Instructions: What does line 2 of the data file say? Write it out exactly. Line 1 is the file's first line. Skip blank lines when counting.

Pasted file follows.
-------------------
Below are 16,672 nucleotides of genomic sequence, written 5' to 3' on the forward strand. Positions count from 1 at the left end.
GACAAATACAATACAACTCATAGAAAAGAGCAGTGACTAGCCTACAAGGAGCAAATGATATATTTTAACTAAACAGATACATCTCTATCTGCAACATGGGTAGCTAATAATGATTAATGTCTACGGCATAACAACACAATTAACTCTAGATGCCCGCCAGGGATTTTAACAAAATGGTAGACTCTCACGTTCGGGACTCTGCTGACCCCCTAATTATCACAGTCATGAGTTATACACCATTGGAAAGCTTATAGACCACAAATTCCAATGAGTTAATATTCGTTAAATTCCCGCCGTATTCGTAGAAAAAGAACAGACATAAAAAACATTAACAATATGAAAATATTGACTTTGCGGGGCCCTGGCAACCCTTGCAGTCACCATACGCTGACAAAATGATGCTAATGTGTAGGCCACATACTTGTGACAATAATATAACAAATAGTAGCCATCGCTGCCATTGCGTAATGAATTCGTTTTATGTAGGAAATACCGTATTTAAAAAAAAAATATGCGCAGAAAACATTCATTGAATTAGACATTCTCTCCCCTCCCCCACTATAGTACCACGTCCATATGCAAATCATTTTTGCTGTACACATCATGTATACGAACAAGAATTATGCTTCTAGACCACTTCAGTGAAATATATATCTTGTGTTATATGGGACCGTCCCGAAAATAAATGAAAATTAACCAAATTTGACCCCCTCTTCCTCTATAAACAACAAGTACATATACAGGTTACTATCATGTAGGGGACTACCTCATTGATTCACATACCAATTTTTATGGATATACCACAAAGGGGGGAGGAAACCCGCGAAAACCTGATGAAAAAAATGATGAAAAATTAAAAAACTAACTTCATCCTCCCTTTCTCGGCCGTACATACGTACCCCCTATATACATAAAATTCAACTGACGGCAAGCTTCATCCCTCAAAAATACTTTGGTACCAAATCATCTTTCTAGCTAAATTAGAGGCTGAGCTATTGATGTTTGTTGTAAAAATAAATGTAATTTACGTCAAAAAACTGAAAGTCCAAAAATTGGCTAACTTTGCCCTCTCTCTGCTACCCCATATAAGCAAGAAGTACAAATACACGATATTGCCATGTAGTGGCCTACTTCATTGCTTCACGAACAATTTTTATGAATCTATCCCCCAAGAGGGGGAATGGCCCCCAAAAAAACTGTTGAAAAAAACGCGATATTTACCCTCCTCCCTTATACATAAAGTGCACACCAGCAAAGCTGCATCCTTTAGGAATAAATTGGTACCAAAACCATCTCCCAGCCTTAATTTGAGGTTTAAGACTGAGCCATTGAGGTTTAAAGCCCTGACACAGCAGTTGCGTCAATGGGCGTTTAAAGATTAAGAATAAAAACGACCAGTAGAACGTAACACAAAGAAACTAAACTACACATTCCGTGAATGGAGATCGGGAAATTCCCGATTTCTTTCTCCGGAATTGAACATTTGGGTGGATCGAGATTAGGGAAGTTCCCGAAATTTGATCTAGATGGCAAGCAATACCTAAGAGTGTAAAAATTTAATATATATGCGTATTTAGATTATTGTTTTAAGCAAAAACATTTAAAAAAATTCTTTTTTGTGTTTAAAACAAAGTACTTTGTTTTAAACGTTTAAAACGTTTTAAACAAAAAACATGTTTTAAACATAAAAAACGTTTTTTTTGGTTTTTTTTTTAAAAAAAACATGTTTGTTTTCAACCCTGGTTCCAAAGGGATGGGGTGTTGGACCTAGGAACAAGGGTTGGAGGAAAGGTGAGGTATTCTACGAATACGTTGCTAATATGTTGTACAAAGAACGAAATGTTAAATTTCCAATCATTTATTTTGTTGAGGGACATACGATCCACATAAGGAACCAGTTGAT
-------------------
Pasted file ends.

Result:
GACAAATACAATACAACTCATAGAAAAGAGCAGTGACTAGCCTACAAGGAGCAAATGATATATTTTAACTAAACAGATACATCTCTATCTGCAACATGGGTAGCTAATAATGATTAATGTCTACGGCATAACAACACAATTAACTCTAGATGCCCGCCAGGGATTTTAACAAAATGGTAGACTCTCACGTTCGGGACTCTGCTGACCCCCTAATTATCACAGTCATGAGTTATACACCATTGGAAAGCTTATAGACCACAAATTCCAATGAGTTAATATTCGTTAAATTCCCGCCGTATTCGTAGAAAAAGAACAGACATAAAAAACATTAACAATATGAAAATATTGACTTTGCGGGGCCCTGGCAACCCTTGCAGTCACCATACGCTGACAAAATGATGCTAATGTGTAGGCCACATACTTGTGACAATAATATAACAAATAGTAGCCATCGCTGCCATTGCGTAATGAATTCGTTTTATGTAGGAAATACCGTATTTAAAAAAAAAATATGCGCAGAAAACATTCATTGAATTAGACATTCTCTCCCCTCCCCCACTATAGTACCACGTCCATATGCAAATCATTTTTGCTGTACACATCATGTATACGAACAAGAATTATGCTTCTAGACCACTTCAGTGAAATATATATCTTGTGTTATATGGGACCGTCCCGAAAATAAATGAAAATTAACCAAATTTGACCCCCTCTTCCTCTATAAACAACAAGTACATATACAGGTTACTATCATGTAGGGGACTACCTCATTGATTCACATACCAATTTTTATGGATATACCACAAAGGGGGGAGGAAACCCGCGAAAACCTGATGAAAAAAATGATGAAAAATTAAAAAACTAACTTCATCCTCCCTTTCTCGGCCGTACATACGTACCCCCTATATACATAAAATTCAACTGACGGCAAGCTTCATCCCTCAAAAATACTTTGGTACCAAATCATCTTTCTAGCTAAATTAGAGGCTGAGCTATTGATGTTTGTTGTAAAAATAAATGTAATTTACGTCAAAAAACTGAAAGTCCAAAAATTGGCTAACTTTGCCCTCTCTCTGCTACCCCATATAAGCAAGAAGTACAAATACACGATATTGCCATGTAGTGGCCTACTTCATTGCTTCACGAACAATTTTTATGAATCTATCCCCCAAGAGGGGGAATGGCCCCCAAAAAAACTGTTGAAAAAAACGCGATATTTACCCTCCTCCCTTATACATAAAGTGCACACCAGCAAAGCTGCATCCTTTAGGAATAAATTGGTACCAAAACCATCTCCCAGCCTTAATTTGAGGTTTAAGACTGAGCCATTGAGGTTTAAAGCCCTGACACAGCAGTTGCGTCAATGGGCGTTTAAAGATTAAGAATAAAAACGACCAGTAGAACGTAACACAAAGAAACTAAACTACACATTCCGTGAATGGAGATCGGGAAATTCCCGATTTCTTTCTCCGGAATTGAACATTTGGGTGGATCGAGATTAGGGAAGTTCCCGAAATTTGATCTAGATGGCAAGCAATACCTAAGAGTGTAAAAATTTAATATATATGCGTATTTAGATTATTGTTTTAAGCAAAAACATTTAAAAAAATTCTTTTTTGTGTTTAAAACAAAGTACTTTGTTTTAAACGTTTAAAACGTTTTAAACAAAAAACATGTTTTAAACATAAAAAACGTTTTTTTTGGTTTTTTTTTTAAAAAAAACATGTTTGTTTTCAACCCTGGTTCCAAAGGGATGGGGTGTTGGACCTAGGAACAAGGGTTGGAGGAAAGGTGAGGTATTCTACGAATACGTTGCTAATATGTTGTACAAAGAACGAAATGTTAAATTTCCAATCATTTATTTTGTTGAGGGACATACGATCCACATAAGGAACCAGTTGAT